Typically, Town Meeting ballots will have four candidates running for three positions or elected races will remain uncontested. These volunteer positions are subject to public scrutiny and the will of the residents.
But with a vacancy on Warner’s three-member board, there has been unprecedented interest in an interim six-month position. In a public interview on Tuesday, seven candidates explained their interest in the role.
At one end of a folding plastic table, Karen Coyne introduced herself as a mother of seven, a two-time cancer survivor and a Warner resident since 2019.
And on the other end of the table, Alan Brown said he knows what it’s like to be on the other side — in the seats of Warner board members Harry Seidel and Faith Minton. At 73, he is a lifelong city resident who worked as the public works director and later served on the select board from 2014 to 2017.
After fielding questions about the character, commitment to the city and the role of the elected board, Seidel and Minton will now select a final board member from a list of interested volunteers.
For Christa Chamberlain, Warner is reminded of the small town in Minnesota where she grew up—a tight-knit community where residents are often engaged. She and her husband moved to the city in 2022 with their two children.
In the year she’s lived here, she sees debates over the rail line, community center renovations and tenant leases and city transparency as key issues facing Warner.
Yet Michael Smith and Romeo Dubreuil see the city’s biggest dilemma as the reason that forced the volunteer set to come together — the elected board.
“We can’t have what happened last month,” Smith said. “We definitely need three people on board to continue without any delays.”
By now, Warner residents know what Smith means — in July, two board members abruptly resigned. With Seidel left with a lonely seat, he petitioned the Merrimack Superior Court to appoint Minton to the board, also in a temporary position.
In consultation with the New Hampshire Municipal Association, Minton and Seidel defined and outlined the selection process at previous board meetings. The duo collected voluntary interest forms for the position before holding a public applicant forum.
“Unfortunately, we will be able to appoint one person, but there will be room for everyone to get involved and we need you,” Minton said. “The city needs you to move together.”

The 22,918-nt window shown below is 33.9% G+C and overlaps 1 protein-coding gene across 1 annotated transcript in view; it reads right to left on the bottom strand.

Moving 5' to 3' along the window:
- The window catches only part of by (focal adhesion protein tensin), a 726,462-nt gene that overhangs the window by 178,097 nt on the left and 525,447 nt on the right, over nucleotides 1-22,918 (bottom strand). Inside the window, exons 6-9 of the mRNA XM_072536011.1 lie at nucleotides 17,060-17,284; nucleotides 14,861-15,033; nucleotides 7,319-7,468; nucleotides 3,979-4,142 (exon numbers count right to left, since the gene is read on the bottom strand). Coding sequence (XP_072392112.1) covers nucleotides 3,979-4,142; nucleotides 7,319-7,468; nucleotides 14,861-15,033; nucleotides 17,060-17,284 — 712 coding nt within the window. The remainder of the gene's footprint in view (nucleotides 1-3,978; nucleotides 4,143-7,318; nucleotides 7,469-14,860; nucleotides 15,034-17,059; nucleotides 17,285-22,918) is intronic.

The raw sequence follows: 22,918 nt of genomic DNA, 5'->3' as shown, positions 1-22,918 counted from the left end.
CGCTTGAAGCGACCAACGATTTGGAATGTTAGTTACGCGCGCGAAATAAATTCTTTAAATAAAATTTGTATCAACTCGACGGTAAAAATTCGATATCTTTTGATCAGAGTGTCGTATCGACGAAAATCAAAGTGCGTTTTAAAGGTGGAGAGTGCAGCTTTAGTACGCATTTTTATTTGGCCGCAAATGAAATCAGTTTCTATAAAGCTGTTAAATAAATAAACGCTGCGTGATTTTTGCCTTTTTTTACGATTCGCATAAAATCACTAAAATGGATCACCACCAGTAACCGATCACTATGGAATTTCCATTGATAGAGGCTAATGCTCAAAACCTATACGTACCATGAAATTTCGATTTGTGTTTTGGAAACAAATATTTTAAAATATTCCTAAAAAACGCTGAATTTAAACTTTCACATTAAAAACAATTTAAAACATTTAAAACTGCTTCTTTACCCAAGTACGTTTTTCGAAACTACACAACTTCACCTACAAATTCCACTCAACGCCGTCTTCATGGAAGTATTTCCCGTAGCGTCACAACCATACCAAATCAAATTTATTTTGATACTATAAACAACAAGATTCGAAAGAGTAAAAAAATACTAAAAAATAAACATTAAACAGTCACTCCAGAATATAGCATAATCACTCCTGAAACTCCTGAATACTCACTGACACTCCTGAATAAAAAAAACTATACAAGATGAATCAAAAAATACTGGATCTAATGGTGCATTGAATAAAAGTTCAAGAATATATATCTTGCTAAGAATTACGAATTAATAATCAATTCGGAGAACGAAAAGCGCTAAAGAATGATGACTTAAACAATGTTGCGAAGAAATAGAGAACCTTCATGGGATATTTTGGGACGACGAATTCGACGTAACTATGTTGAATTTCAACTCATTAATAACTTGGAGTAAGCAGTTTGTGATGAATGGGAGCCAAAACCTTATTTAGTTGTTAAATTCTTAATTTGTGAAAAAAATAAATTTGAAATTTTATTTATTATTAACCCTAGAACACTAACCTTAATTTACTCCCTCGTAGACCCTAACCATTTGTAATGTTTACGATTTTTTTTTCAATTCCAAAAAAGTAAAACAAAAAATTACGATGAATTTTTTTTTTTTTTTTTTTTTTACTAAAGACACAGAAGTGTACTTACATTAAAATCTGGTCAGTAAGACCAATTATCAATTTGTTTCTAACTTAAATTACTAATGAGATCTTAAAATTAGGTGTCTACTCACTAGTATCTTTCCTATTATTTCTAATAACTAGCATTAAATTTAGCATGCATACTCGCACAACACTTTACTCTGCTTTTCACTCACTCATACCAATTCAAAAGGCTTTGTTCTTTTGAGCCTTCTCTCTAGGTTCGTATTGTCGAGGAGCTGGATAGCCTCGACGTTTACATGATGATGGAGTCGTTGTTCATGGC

Minton and Seidel will discuss a public meeting Friday and vote on a third board member. The hope is that the person selected will be sworn in before the next board meeting on Tuesday, August 29.
Most applicants have previous experience in city affairs – working on planning or zoning boards.
Such is the case with Derek Narducci, who is a current member of the zoning board.
But when he thought about how he would handle the conflict if he served as an elected board member, he didn’t turn to variances or land-use disputes.
Instead, a lesson from his grandfather stayed with him.
After fighting with his sister while growing up, Narducci’s grandfather takes the siblings in. If they wanted to keep arguing, they would have to argue from the other’s point of view, he told them.
Now, when he talks about conflict, Narducci returns to that lesson.
“It brought a lot of perspective to my life about what this person was thinking,” he said.
As a former educator, Sarah Colson agreed. Understanding where someone else is coming from is the first step to finding the patience to deal with conflict.
But with the current state of the city’s works, a key element must first be restored.
“It goes a little deeper than that. It restores trust. The biggest issue in the city is rebuilding that trust and moving forward, hopefully that will be fixed fairly quickly,” she said.
That’s Coyne’s motivation for volunteering for the position, she said. She is concerned about the city, and with professional experience in problem solving, budgeting and financial management, she can serve as a liaison between the city and its residents, she said. Not to mention, her battles with cancer have heightened an appreciation for the support a small town like Warner can provide.
“It shaped my perspective by emphasizing the importance of community,” she said. “From the moment we came here, we fell in love with the city of Warner and appreciate being a part of this community.”
On the Board of Selectmen, she will be direct and honest, she said. For her, the role of the board is to serve the needs of residents in full transparency.
But it’s hard to know what to expect as an elected board member unless you sit in that seat, Brown said. He has stepped up for Warner before and will do so again in this transition period.
“Unless you’ve been at that table and sat there, you can’t begin to understand what a big deal you’re getting yourself into,” he said. “I’ve spent more than half my life in the service of this city and I don’t like to see relationships fail. I like to see the board of selectmen keep the town stable.